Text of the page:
I remember my brother was trying to help me out. He was, but he wasn’t.

I know he was just getting real mad that I was losing. Not in front of me, but I knew, even when I was out in the water, that he was just wigging out.

He wanted me to do well, and he wanted to help, but he was so mad at me, and he never knew how to say it. Whatever it was. And of course, he would have been right, because I was wigging myself out.

But that year, I was putting the pressure on myself. It wasn’t from the people on the beach. I wasn’t trying to impress them. I was losing it, trying to impress my fellow fucking competitors. When I should have just been out there thinking, Fuck. Them. I’m going to smoke them. But I was always trying to flare out, and feeling like a kook around these guys.

Do you think growing up around that rougher pack prepared you for that?

Yeah, that was the way you grow up there: Don’t ever get cocky. Don’t think you’re hot shit.

Like everyone says: Be humble. You can talk shit with your friends, I’d always talk shit to my brother, but I never like to talk about myself or my surfing.


Bruce Irons at the Backdoor Shootout in January.


Tony Brown

Who were those other guys who were holding you accountable?

A lot of people no one knows. It’s heavy where I grew up. No videoing. It could be real dark and violent at times. But I guess it’s like everywhere. However you act, people are going to react to that. Or you can just let your surfing do the talking. Go big, you know, and people will respond to that.

On Kauai, growing up, surfing these heavy waves, at the time, even though I was really little, I always thought of myself as being really big.

You know, I had that attitude when I was really young, especially with my brother. Always, Oh, you’re going? Well, I’m fucking going, too. No. Matter. What. That’s still ingrained in my mind.

On days when there’s no one out, and I’m looking at it, I can still hear that voice: Oh, yeah!? Oh, yeah!? I’ll show you…

Tell me about that final in France.

That’s my favorite part of [The Bruce Movie]. You know, winning The Eddie will always be the biggest thing that ever happened in my life, as far as contests or accomplishments or whatever. Or surfing in the Pipe Masters.

But that heat in France, the final with my brother, that was special.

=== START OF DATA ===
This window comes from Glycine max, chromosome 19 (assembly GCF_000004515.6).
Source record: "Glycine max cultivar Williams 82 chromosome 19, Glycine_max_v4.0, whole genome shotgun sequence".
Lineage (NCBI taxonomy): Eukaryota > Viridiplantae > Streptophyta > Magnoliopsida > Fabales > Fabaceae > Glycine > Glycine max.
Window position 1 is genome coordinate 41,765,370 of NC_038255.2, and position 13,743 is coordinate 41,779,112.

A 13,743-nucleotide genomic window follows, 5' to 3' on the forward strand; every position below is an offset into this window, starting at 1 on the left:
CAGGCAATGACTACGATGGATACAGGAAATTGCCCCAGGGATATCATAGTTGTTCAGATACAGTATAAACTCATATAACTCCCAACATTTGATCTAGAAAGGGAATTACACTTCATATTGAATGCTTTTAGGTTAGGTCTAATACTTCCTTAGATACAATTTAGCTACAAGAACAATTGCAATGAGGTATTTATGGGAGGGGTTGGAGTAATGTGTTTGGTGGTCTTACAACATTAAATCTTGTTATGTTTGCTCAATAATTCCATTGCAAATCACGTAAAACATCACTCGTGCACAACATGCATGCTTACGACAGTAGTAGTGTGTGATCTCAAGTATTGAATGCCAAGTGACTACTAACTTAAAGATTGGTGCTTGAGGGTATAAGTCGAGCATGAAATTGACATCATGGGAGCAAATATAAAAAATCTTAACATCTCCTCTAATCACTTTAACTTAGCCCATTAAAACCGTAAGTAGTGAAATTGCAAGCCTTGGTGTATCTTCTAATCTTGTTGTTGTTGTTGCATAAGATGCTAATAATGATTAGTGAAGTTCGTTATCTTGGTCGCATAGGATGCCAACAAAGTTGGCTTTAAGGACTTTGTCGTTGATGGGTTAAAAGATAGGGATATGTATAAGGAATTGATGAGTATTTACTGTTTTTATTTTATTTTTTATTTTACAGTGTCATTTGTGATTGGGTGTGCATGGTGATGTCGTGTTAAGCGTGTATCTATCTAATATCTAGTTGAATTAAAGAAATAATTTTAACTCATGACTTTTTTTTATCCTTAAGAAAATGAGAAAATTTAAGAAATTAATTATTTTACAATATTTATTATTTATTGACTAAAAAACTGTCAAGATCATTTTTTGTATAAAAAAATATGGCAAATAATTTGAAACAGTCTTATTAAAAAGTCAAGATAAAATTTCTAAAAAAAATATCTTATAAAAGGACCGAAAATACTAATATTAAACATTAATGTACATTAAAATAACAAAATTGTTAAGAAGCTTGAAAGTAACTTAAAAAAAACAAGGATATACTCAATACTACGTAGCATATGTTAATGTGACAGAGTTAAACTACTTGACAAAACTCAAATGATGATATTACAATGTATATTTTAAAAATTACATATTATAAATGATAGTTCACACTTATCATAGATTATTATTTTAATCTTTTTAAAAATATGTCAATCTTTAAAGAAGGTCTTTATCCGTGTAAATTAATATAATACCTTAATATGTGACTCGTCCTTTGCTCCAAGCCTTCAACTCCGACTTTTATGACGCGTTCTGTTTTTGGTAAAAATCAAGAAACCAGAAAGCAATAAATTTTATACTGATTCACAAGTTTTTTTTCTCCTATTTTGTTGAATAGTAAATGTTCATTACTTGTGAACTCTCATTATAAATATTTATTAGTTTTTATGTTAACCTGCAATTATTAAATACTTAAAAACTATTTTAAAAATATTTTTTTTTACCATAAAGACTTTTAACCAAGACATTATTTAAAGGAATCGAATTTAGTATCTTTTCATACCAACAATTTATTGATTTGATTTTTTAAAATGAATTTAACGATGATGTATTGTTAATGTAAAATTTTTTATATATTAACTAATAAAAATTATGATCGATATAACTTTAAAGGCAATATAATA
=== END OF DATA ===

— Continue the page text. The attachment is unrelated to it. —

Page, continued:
Just being out in the water, in France, and it was so big and perfect and beautiful. Just the two of us. But my brother wasn’t going to be cool until the job was done. I was all, Isn’t this cool, brother?

And he just looked at me like, Yeah, we’ll talk about how cool this is after I drop an 8.5 on you.

We’ll talk about how cool this is when I’m on my way to another World Title.


“For me, honestly, these days it’s about not feeling shitty, just waking up feeling good.” Bruce Irons, Hawaii, 2017.


Max Reyes

After that heat, things sort of fell apart—it came down to Pipe, right?

Yeah, right after that was Mundaka, and of course, boom: 33rd. So it came down to the Pipe Masters. I had to make the finals at Pipe to requalify.

My stomach hurt the entire Triple Crown, I was just, fuck…

Then, of course, the fucking Eddie runs three days before the Pipe Masters. It was such a whirlwind. I was so stressed out. The day before the Eddie, my brother and I got in that fist fight…

The whole poker game thing?

Yeah, and I’ve got a black eye, I’m just enraged. And then I won, and that was just an other-level feeling.

But I remember we went out to dinner that night, and I was just going, Ok, that was the best thing ever. But now let’s get back to reality.

My first heat at Pipe, I had Shane Dorian, Trent Munro, and someone else gnarly. It’s like 8-foot, solid, and perfect. I think I buckled my board on my first wave. I paddle in, grab my other board and I’m running back out and my leash gets hooked on a fucking rock, and I’m just going, errrrkkkkkk—my leash is stretching out, and I’m just going, Is this it?

I was just fighting it with everything, going No. No. NO. NO. NO!

Just nope, nope, not accepting it.

But yeah, I made it to the finals. It was me, Sunny, Jamie and Kalani [Chapman].


Yeah. It was four, maybe five feet. And it was pretty clear that the rights were going to win the contest. So me, Sunny, and Jamie were, guaranteed, looking for the rights. But then Kalani comes and joins our little pile, and Jamie bolts over toward the lefts. And these big, swinging lefts came through, just boom, boom, boom.

Jamie got two scores, right where I would have been if I was Kalani. But Jamie didn’t want to deal with our little mosh pit.

I remember, with like 5 seconds left, the best waves of the final came through, the horn blows, and of course Sunny gets the sickest barrel, just all the way through on the first one. I got the second one; it would have been interesting to see what would have happened if that heat started 20 seconds later.